Sometimes, something comes along that just knocks my socks off, and SoloHaus by Hill Group is one of those things.
Hill is a familiar name in the property game, constructing high spec, high quality housing developments across London and the south. In Oxford, Mosaics at Barton Park, on the northern edge of the city is one such build. With almost twenty years in the game myself, I am well advised on Hill developments but I hadn’t come across SoloHaus until just recently – and now that I have, I am determined to get the word out!
I’m jumping ahead slightly so let me just reverse here and provide some background to what becomes the most fantastic story. Hill Group was founded by Andy Hill back in 1999, after he was made redundant. Building a construction firm that has gone on to become one of the most recognisable names in the industry in the UK, The Hill Group is the second largest privately owned housebuilder in the UK. He admits that he was only able to achieve this with help and support from family, something that he recognises many people just simply do not have when facing similar circumstances. In 2019, to celebrate the 20th anniversary of the business, Hill pledged to give back to the communities in which he operates by setting up Foundation 200, a £15 million initiative to provide modular homes for people experiencing homelessness. Following a report in 2019 about the staggering homeless crisis we have in the UK (over 250,000 people being classed as homeless on any given night in England alone) and recognising that circumstances such as he faced twenty years earlier can push many people into homelessness if help and support is not at hand. In April 2020, as the Covid-19 pandemic was just beginning to bite, Hill set up Foundation 200 with his pledge ‘to build and gift 200 free homes in order to provide hundreds of people a meanwhile home, in a safe, secure, purpose-built single dwelling.’
The SoloHaus is that solution, and it is remarkable.
Hill joined forces with Volumetric Modular Ltd, taking a 50% stake in what was at that time a start-up design and manufacturing business in Shrewsbury, whose mission was to design and produce MMC (Modern Method of Construction) properties. Thus, SoloHaus was born – a self-contained dwelling, fabricated and assembled in a factory environment in as little as 15 days. The homes are easily transported and deliverable on the back of a flatbed truck, able to be lifted off and into place within just 30 minutes. They are designed to be stackable (to two storeys) meaning that small sites can be put to use to create multiple dwellings, requiring only waste, water and electric connections. Each unit provides 24 square metres of comfortable living accommodation. These are the first homes of their type to be designed specifically for the homeless, and this has been realised in collaboration with homeless stakeholder groups to ensure the design is anti-ligature, secure and created to provide a safe place. Built to Future Homes Standards, well insulated to retain heat in the winter but cool in the summer, the homes have proven to be cheap to run – just £5 in electricity costs, and this on a card-operated meter to encourage budgeting. For the end user, they provide safe, secure, comfortable and incredibly dignified accommodation, including fitted kitchen with integrated low energy white goods, fully furnished living room and bedroom with built in storage, plus a shower room with controlled-flow shower and dual flush cistern to reduce water consumption. These really are high quality individual homes that are quickly constructed and delivered, low carbon and sustainable – and with a 60 year BOPAS accredited life span, SoloHaus qualifies for grants, loans and mortgages.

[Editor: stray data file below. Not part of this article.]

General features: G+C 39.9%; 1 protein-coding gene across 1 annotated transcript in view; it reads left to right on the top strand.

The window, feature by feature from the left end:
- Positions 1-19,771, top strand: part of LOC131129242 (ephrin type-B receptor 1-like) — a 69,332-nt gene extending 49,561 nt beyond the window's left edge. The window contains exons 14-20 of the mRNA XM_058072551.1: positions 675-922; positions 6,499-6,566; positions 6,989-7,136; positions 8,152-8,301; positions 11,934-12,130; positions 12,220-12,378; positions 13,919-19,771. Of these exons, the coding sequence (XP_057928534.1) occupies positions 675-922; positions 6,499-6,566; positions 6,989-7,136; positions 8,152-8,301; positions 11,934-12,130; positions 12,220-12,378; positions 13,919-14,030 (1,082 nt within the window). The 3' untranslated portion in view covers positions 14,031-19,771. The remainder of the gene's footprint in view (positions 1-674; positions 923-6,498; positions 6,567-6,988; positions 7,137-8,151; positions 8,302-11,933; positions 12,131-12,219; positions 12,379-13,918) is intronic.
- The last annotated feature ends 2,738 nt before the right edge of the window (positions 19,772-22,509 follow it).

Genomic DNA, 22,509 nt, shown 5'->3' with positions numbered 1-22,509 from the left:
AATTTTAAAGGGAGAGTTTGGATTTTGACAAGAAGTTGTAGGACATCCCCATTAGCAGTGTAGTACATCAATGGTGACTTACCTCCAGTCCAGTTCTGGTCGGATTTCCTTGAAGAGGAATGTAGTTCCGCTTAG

People might feel that similar concepts have been tried before, but these are very different from the recycled, converted shipping container homes that gripped my own imagination once on a 1990s episode of Blue Peter (albeit that that particular idea stayed with me ever since). They are also very different from some of the modular and ‘fold-out’ homes that we have seen hitting the industry press over the past decade or so. And one of the main differences, of course, is their intent: deliberately low cost in delivery whilst maintaining high quality construction methods, and of course, notably, being specifically for homelessness. The interest from Local Authorities and other partners has meant Hill is delivering more Solohaus than expected including many purchased privately by affordable housing providers
These smart home solutions, with their intelligent objective makes me ponder whether they could provide a solution to other housing crises. As an Estate Agent, the first that springs to mind is our general housing crisis, where young people in particular, really struggle to afford quality accommodation. SoloHaus, or homes like it, could quite conceivably, in my opinion provide low cost, low rent, affordable yet safe and secure homes – and no doubt by combining units, clever engineering-types could create larger homes fit for couples and families… and remember, the more affordable solutions that we see, the more that general house prices will soften as supply starts to meet the insatiable British demand.
However, thinking more widely than just that, these homes could be quickly delivered to provide disaster relief or create safer, semi-permanent refugee camps to replace the unsanitary and insecure ‘Tent City’ camps that we see on the news; a solution to tackle what is often the sudden need to house large numbers of desperate people.
Andy Hill… what a way to give back, eh?